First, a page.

Brownian thought space

Cognitive science, mostly, but more a sometimes structured random walk about things.

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Saturday, October 27, 2007

What is Science all about?

Current readings include (see left) The Quantum and the Lotus - a dialogue between a scientist and a buddhist. As a clearly identified member of the previous, I'm curiously watching over the shoulder of Trinh Xuan Thuan, the scientist, as he discusses with the molecular biologist -turned-buddhist, Matthieu Ricard. Two chapters down, I'm already not totally happy. Here's an example. Thuan explains that, extrapolating backwards from the present, we find a 'beginning' to the universe as we know it at something like 10-43 seconds (Planck time) after the big bang. Ricard takes this to mean that science claims that there was 'nothing' before that time. Instead, (as is not evident from the comments recorded) the laws of physics cannot be applied at an earlier time. In fact, the very notion of 'time' as it is understood in physics is not the same thing before Planck time, given our current model. If buddhist thinking has an answer to what happens before this time, well and good; I think it's unfair to say that science does not. It does not because it sets up a rigorous demand- to predict and mold the observable universe, to understand it through empirical means*. That is why science, and not buddhism, can give us CD drives and iPhones. It may be that the noumenal can provide a better explanation of reality. But this can be seen in two ways: (a) The noumenon tells us about the noumenon - it provides the moral and spiritual dimension along which to evaluate science. (b) The noumenon can tell us about the noumenon and the phenomenon - it provides both the description of our causal, sensory reality AND a way of integrating this into the fullness of the human condition of having both a body and a mind. Again, this is not a call for dualism. My current hypothesis is that the mind is rooted in the material, and is the result of a certain organization of matter. Consider the following from Ricard:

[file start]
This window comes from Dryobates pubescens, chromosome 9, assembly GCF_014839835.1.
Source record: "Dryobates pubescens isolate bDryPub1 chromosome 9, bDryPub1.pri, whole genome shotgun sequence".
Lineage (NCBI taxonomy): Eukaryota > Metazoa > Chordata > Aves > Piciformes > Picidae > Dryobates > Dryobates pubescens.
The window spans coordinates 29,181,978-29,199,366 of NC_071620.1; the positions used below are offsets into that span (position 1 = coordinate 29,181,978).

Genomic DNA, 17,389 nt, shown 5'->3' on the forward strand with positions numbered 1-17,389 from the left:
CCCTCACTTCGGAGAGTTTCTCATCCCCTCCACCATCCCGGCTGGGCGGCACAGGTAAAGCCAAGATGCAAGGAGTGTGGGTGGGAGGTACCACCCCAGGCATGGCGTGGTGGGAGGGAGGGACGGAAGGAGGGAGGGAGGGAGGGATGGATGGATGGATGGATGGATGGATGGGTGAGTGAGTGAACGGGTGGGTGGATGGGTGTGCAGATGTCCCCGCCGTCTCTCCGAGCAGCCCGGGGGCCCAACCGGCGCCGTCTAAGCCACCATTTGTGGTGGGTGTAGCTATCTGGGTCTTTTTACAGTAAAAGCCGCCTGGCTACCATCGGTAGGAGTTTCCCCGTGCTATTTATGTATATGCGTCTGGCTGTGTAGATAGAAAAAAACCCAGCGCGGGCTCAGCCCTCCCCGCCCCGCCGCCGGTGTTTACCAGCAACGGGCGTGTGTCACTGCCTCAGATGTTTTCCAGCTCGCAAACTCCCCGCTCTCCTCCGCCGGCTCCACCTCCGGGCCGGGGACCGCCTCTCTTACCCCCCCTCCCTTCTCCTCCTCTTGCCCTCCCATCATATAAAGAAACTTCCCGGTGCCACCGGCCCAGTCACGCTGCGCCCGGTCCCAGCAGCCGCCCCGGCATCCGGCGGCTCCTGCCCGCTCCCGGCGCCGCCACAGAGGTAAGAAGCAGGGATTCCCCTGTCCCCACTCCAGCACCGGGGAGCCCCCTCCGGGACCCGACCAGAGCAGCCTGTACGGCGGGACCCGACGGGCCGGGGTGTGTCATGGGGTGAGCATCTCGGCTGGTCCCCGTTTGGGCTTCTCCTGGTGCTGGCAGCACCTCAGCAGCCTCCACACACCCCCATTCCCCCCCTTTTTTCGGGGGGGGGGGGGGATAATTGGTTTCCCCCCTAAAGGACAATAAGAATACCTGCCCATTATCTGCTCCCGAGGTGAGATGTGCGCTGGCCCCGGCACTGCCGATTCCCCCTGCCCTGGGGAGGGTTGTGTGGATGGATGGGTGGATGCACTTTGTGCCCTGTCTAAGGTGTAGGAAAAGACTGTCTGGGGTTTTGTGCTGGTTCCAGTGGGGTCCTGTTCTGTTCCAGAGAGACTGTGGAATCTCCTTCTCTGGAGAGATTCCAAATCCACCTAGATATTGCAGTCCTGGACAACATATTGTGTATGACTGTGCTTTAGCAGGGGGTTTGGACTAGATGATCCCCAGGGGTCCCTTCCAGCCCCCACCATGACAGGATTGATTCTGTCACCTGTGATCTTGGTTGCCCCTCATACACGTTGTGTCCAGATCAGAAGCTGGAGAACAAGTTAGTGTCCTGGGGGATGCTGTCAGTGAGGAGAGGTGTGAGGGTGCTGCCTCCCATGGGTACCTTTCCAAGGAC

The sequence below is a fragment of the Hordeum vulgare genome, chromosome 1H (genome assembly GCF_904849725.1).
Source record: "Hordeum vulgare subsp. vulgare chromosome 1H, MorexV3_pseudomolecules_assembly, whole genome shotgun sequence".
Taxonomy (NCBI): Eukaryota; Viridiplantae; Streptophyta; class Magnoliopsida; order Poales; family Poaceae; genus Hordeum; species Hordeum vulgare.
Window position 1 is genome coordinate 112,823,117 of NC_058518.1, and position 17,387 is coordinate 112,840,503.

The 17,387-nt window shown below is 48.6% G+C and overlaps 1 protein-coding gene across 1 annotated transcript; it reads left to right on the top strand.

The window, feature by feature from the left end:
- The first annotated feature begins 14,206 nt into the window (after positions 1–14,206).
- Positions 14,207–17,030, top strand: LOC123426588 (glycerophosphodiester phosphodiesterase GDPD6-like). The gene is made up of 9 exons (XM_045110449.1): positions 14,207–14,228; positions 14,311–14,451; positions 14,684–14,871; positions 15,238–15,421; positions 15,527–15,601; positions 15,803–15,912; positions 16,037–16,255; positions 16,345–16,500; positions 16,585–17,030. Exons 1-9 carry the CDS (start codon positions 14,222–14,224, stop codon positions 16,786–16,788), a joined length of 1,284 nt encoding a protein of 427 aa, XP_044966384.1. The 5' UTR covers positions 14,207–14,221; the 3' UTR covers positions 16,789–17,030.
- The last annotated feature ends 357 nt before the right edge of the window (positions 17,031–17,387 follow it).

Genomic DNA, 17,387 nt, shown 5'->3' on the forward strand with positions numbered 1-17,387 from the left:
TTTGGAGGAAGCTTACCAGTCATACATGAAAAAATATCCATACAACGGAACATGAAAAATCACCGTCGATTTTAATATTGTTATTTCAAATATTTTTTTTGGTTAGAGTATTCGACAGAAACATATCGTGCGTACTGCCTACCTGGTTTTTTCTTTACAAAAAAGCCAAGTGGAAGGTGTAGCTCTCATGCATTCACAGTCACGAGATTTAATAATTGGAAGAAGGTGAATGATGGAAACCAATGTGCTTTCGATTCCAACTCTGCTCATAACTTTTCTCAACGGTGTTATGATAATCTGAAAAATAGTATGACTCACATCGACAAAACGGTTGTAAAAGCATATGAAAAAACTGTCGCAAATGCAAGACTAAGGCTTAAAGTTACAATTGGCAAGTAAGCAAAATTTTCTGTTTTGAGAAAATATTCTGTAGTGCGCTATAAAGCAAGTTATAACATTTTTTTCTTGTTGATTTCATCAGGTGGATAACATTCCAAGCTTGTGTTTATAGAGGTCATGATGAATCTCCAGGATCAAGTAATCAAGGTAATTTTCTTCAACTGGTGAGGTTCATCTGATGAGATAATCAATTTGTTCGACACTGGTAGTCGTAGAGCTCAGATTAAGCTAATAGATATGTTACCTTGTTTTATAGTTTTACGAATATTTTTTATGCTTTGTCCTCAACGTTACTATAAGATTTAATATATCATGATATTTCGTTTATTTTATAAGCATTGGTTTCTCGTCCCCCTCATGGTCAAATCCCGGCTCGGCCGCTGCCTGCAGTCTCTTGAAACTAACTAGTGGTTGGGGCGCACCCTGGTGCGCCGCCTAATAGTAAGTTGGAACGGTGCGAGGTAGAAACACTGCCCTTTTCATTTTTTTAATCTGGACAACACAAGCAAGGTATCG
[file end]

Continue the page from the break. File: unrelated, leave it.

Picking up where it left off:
In Buddhism, the matter/consciousness duality, the so-called mind-body problem, is a false problem, given that neither of them has an intrinsic, independent existence.... Our ordinary way of thinking emerged from that same process and thus it can't place itself "outside" the chain of causes and so determine its own origin.
Why do we think the way we do? This is one of the questions cognitive scientists are fascinated with as well (some of them at least). And one possible answer is that, through evolutionary time, those 'minds' that encoded the causal, physical structure of the nature of the phenomenological won out, since these could correctly model and forecast, and so control the phenomenon surrounding it. Therefore, it follows, such a mind should have a jolly hard time trying to figure out alternate possibilities. The very rational structures that we feel need no convincing (like 2+2 being 4) might reflect the basic truths embodied in this version of the universe. Much as, as Thuan points out, Gödel's Incompleteness Theorem. science:1, buddhism:0 *This is NOT the same as being an empiricist!

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